So we are now beginning to see concrete examples of the direct impact of Brexit. British artists missing out on work, and having to return home without bringing that income and tax revenue back to the UK. And a Spanish audience missing out on the chance to experience a world-class contemporary British opera, showcasing the very best of British culture on an international stage.

The Government talks a good game on “Global Britain”, and on “working flat out” to solve the problems facing those who are out there selling the idea in practice. But talk is cheap. It’s high time for them to put those words into action.

Disclaimer: this article is intended as an anecdotal account and should not be relied upon wholly or in part as a guide to any application process. The responsibility for understanding and fulfilling any contractual and/or official requirements remains solely and entirely that of the contracted artist. All opinions expressed in this article are those of the author.

Paul Carey Jones’ new book based on his hit ‘Coronaclassical’ blog series is now available in paperback from Amazon sites worldwide – for more details and a link to your nearest international retailer visit:

Giving It Away
Classical Music in Lockdown and other fairytales
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Brexit for Musicians: View from the USA

The US website recently commissioned an article from me explaining the post-Brexit state of play to their largely North American audience. British readers familiar with the history from 1945 to the present day can opt to skip the first part. Part Two contains some sharp-eyed observations from my friends and colleagues Elizabeth Llewellyn, Elgan Llyr Thomas, and Sir John Tomlinson, so should be worthwhile reading for all.

The Middleclass Artist: British Musicians Face Up To Brexit’s Perfect Storm

Paul Carey Jones’ new book based on his hit ‘Coronaclassical’ blog series is now available in paperback from Amazon sites worldwide – for more details and a link to your nearest international retailer visit:

Posted in Brexit, Coronavirus, Music, Opera, Politics, singing, Theatre, Travel | Tagged , , , , , | 1 Comment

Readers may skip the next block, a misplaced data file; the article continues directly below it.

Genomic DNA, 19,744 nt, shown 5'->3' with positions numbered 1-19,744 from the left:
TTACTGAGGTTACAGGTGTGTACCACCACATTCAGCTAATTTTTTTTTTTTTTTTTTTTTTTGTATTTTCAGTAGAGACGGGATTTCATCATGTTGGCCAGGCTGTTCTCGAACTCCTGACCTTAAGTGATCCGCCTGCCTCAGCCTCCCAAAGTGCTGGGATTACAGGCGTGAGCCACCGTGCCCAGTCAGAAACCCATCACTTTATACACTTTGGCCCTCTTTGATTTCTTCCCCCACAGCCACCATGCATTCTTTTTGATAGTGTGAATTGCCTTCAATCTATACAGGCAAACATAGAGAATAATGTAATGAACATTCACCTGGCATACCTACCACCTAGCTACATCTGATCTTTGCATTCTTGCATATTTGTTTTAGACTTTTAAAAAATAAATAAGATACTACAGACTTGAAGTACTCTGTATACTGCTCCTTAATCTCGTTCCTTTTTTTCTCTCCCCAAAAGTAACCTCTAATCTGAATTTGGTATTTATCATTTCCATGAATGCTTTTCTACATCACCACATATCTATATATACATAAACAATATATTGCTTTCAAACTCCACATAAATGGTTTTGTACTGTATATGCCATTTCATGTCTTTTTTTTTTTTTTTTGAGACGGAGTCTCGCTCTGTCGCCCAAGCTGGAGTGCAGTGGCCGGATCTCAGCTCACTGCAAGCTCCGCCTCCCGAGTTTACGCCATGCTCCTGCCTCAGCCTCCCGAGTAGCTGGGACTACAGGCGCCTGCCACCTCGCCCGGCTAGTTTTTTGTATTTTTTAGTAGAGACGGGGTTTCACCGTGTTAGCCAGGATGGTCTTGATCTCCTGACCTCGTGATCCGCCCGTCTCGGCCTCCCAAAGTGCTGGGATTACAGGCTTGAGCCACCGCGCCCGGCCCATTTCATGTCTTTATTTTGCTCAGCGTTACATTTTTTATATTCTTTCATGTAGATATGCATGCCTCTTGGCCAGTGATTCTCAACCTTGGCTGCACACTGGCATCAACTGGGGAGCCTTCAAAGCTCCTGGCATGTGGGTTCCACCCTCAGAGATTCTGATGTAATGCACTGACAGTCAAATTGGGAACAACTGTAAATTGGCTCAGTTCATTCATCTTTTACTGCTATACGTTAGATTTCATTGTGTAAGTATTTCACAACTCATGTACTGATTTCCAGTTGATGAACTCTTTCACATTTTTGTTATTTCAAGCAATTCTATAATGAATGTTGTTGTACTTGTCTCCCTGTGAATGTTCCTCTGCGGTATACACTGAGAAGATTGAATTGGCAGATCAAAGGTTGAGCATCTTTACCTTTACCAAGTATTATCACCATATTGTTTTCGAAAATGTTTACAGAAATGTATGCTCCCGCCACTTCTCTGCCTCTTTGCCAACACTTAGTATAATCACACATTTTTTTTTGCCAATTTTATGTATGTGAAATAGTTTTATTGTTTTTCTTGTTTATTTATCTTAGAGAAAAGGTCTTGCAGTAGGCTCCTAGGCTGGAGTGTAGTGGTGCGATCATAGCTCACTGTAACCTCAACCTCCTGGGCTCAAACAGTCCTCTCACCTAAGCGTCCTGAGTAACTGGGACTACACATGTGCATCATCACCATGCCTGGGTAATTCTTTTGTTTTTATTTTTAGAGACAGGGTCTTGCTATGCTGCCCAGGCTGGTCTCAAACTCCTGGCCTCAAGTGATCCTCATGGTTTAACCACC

Brexit for Musicians: An Englishman Abroad

While the furore over UK artists working in the European Union continues to simmer and boil, a tricky aspect of working out what’s going on is that it’s almost impossible to find any concrete examples. That’s in large part a result of one crisis providing cover for another: were it not for theatre closures and travel restrictions as a result of the pandemic, there would probably be a lot more British workers trapped in embassies and airports across the continent right now.

I was fortunate, therefore, to have the chance to chat to my colleague Peter Hoare, who in a pioneering move not only has performing work, but has actually made it to Barcelona to start rehearsing the role of Mortimer in Lessons in Love and Violence at the Liceu.

Peter generously took the time to give us an exclusive insight into the paperwork he’s had to complete to get out to Catalonia, and with his kind permission I present it here as a case study. Please note that this is an account of one artist’s experience, and should not be taken as formal advice nor a reliable guide to what anyone else might need. As always, the responsibility for making sure all official requirements are understood and met ultimately rests with the individual fulfilling the contract.

Case study: Peter Hoare

Peter Hoare is an English tenor with a well-established freelance international operatic career stretching back over twenty-five years. In January 2021, he was booked at three weeks’ notice to perform the role of Mortimer in Sir George Benjamin’s opera Lessons in Love and Violence at the Liceu theatre in Barcelona in February and March 2021, replacing a colleague from the USA.

Some background notes on Peter’s recent experiences: a full diary of work for 2020 and 2021 was cancelled because of the coronavirus pandemic; most cancellations came at short notice and without financial compensation as a result of the broad application, rightly or wrongly, of ‘force majeure’ contract clauses. Peter received no financial support from the UK Government since he was ineligible for any of the support schemes, in particular falling foul of the limitations of the Self Employment Income Support Scheme. Consequently, he was obliged to find alternative work outside of the Performing Arts industry during the pandemic to support his family. He currently has further performing work lined up during 2021, all in the EU, much of it replacing cancelled work in the UK.

Here’s a list of the additional post-Brexit paperwork Peter has had to complete prior to his arrival in Barcelona for the start of rehearsals:

1. Official application form for a work visa – applied for at the Spanish Embassy in London. This required the surrendering of his UK passport for an unspecified period. Cost: £150 plus travel

2. Insurance (NB cost increased because of working during pandemic – see below). Cost: £350